FIG. 4 shows a schematic sectional view of one embodiment of the bouncer control device 40. In the illustrated embodiment, the permanent magnet 421 is formed from three individual permanent magnets positioned within the magnet housing 423, although fewer or more individual magnets could be used. Damping pads 474 are positioned at the top and bottom ends of the permanent magnet 421 to hold the permanent magnet 421 securely in place and prevent it from moving within the magnet housing 423 in response to a magnetic force from the electromagnetic coil 422, which might create noise. According to certain embodiments, damping material (not shown) may also be positioned within the housing 410 above the free end 425 of the mobile member 424 to prevent the mobile member 424 from striking the housing 410.

In the illustrated embodiment, the spring 429 extends upwardly from the housing 410 to the bottom edge of the free end of the mobile member 424. As described above, the magnet housing 423 is positioned within the spring 429 and extends upwardly through a portion of the cavity 422 a (shown in FIG. 2) of the electromagnetic coil 422. As shown in FIG. 4, the mobile member 424 is free to rotate about pivot points 427 a and 427 b between an upper position 471 and a lower position 472. As the mobile member 424 rotates between the upper position 471 and lower position 472, the electromagnetic coil 422 follows an arcuate path defined by the length of the mobile member 424. Accordingly, the magnet housing 423 is curved such that, as the mobile member 424 rotates between its upper position 471 and lower position 472, the electromagnetic coil 422 will not contact the magnet housing 423. According to other embodiments, the magnet housing 423 is substantially vertically shaped and dimensioned such that it does not obstruct the path of the mobile member 424.

According to various embodiments, the bouncer control circuit 440 is configured to control the electric current transmitted to the electromagnetic coil 422 by the power supply 450. In the illustrated embodiment, the power supply 450 transmits electric current in a direction that causes the electromagnetic coil 422 to generate a magnetic force that repels the electromagnetic coil 422 away from the permanent magnet 421. When the electromagnetic coil 422 is not supplied with electric current, there is no magnetic force generated between the permanent magnet 421 and electromagnetic coil 422. As a result, as shown in FIG. 4, the mobile member 424 rests at its upper position 471. However, when a magnetic force is generated by supplying electric current to the electromagnetic coil 422, the magnetic force pushes the electromagnetic coil 422 downward and causes the mobile member 424 to rotate toward its lower position 472. This occurs because the permanent magnet 421 is fixed within the stationary magnet housing 423, while the electromagnetic coil 422 is affixed to the mobile member 424. According to other embodiments, the power supply 450 transmits electric current in a direction that causes the electromagnetic coil 422 to generate a magnetic force that attracts the electromagnetic coil 422 toward the permanent magnet 421.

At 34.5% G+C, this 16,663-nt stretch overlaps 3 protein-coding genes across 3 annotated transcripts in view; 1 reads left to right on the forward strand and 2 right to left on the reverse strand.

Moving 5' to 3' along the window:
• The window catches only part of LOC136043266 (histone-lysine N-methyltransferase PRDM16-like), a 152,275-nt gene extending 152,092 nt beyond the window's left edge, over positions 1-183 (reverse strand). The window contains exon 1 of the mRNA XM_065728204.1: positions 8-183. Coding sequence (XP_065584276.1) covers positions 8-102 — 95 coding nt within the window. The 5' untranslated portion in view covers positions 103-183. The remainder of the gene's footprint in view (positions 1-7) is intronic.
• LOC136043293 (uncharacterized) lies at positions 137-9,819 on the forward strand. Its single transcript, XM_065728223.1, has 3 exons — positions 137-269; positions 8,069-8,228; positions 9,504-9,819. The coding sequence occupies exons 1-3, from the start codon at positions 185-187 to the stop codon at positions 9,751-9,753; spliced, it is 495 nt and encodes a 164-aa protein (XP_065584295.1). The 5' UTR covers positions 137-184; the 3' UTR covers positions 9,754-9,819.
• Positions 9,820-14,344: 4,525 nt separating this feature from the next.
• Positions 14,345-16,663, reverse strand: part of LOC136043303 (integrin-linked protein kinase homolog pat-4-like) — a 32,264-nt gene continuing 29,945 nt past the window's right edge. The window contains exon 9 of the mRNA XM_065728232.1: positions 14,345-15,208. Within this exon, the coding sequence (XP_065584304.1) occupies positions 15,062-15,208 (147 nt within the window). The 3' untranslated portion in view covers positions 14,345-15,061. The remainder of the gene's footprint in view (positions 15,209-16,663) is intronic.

When provided with current having sufficient amperage, the magnetic force generated by the electromagnetic coil 422 will cause the mobile member 424 to compress the spring 429 and, as long as current is supplied to the electromagnetic coil 422, will cause the mobile member 424 to remain in its lower position 472. However, when the power supply 450 stops transmitting electric current to the electromagnetic coil 422, the electromagnetic coil 422 will stop generating the magnetic force holding the mobile member 424 in its lower position 472. As a result, the spring 429 will decompress and push the mobile member 424 upward, thereby rotating it to its upper position 471. Similarly, if a sufficiently strong pulse of electric current is transmitted to the electromagnetic coil 422, the resulting magnetic force will cause the mobile member 424 to travel downward, compressing the spring 429. The angular distance the mobile member 424 rotates and the angular velocity with which it rotates that distance is dependent on the duration and magnitude of the pulse of electric current. When the magnetic force generated by the pulse dissipates, the spring 429 will decompress and push the mobile member 424 back to its upper position 471.